Cremation: Religious Issues

Cremation is accepted by many religions

Cremation is increasingly becoming a common and accepted practice in North America . It's a good alternative to more expensive burials and traditional funerals, and it may be a more personally satisfying choice for some people.

Some religions won't accept cremation because they believe the body needs to be kept in tact. The body is seen as a vessel of God that shouldn't be altered from the state in which it was born. Many of these religions will have rules regarding tattoos and body piercing as well.

Cremation is most often arranged in a pre-planned funeral. If you're planning a funeral for someone else, it's important to look into their religious convictions and the way they may have reacted to the concept of cremation.

Religions that Ban Cremation

Some religions, including Orthodox Judaism and Islam, completely ban cremation. Eastern Orthodoxy, Neo-Confucianism and Zoroastrianism also ban the practice.

Roman Catholicism

There are some Catholics who mistakenly believe that the church forbids cremation, when actually, the practice is officially permitted in Roman Catholicism. It was banned until a papal edict in 1963. However, there still tends to be a preference to leave the body in tact in this religion, and scattering of ashes is still generally frowned upon. Many formerly traditional Catholic cemeteries now provide columbarium niches (housing for cremated remains in urns) or they provide special places for the burial of cremated remains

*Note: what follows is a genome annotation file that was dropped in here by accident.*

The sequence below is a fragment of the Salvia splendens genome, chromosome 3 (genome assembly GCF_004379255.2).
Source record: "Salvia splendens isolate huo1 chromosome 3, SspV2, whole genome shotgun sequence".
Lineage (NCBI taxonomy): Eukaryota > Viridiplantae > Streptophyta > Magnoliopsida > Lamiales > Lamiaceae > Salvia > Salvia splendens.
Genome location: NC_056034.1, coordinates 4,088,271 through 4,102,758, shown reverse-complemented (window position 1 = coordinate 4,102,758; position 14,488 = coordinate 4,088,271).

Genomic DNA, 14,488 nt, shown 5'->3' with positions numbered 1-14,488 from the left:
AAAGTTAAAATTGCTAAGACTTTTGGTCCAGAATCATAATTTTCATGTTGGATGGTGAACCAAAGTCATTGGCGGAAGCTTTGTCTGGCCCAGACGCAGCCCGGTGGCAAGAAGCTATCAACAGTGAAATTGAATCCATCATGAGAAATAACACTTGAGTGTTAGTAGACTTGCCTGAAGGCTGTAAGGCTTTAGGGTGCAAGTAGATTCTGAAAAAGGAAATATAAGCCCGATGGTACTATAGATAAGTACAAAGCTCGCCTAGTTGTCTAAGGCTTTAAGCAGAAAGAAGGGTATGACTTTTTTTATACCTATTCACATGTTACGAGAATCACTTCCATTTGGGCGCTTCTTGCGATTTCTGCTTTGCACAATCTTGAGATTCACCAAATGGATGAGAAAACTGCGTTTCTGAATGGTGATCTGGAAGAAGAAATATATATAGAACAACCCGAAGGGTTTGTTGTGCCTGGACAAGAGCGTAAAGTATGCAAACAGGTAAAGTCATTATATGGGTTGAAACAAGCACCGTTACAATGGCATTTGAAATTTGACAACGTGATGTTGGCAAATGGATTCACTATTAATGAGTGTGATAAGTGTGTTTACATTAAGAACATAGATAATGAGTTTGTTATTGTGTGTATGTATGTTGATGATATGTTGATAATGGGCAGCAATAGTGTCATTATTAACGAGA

Protestant Christianity

Most branches of Protestant Christianity allow cremation with no restrictions.

Religions Promoting Cremation

On the other hand, several of the major Eastern religions, including Buddhism and Hinduism, embrace the practice of cremation. However, there are some exceptions to this attitude: In Hinduism, for example, monks, Hijras (trans-gendered person) and children under five are supposed to be buried.

A full list of religions permitting cremation includes:

  1. Anglicanism (The Church of England)

  2. The Baptist Church

  3. Buddhism

  4. All branches of Calvinism

  5. Christian Science

  6. Churches of Ireland , Scotland and Wales

  7. Hare Krishna

  8. Hinduism (with some exceptions)

  9. Jehovah's Witnesses

  10. Liberal Judaism

  11. Lutheranism

  12. Methodism

  13. Mormonism (The Church of Jesus Christ of Latter-day Saints)

  14. Presbyterian

  15. Quakers (The Society of Friends)

  16. Roman Catholicism

  17. The Salvation Army

  18. Scottish Episcopal Church

  19. Seventh-day Adventists

  20. Sikhs

  21. Unitarian Universalism
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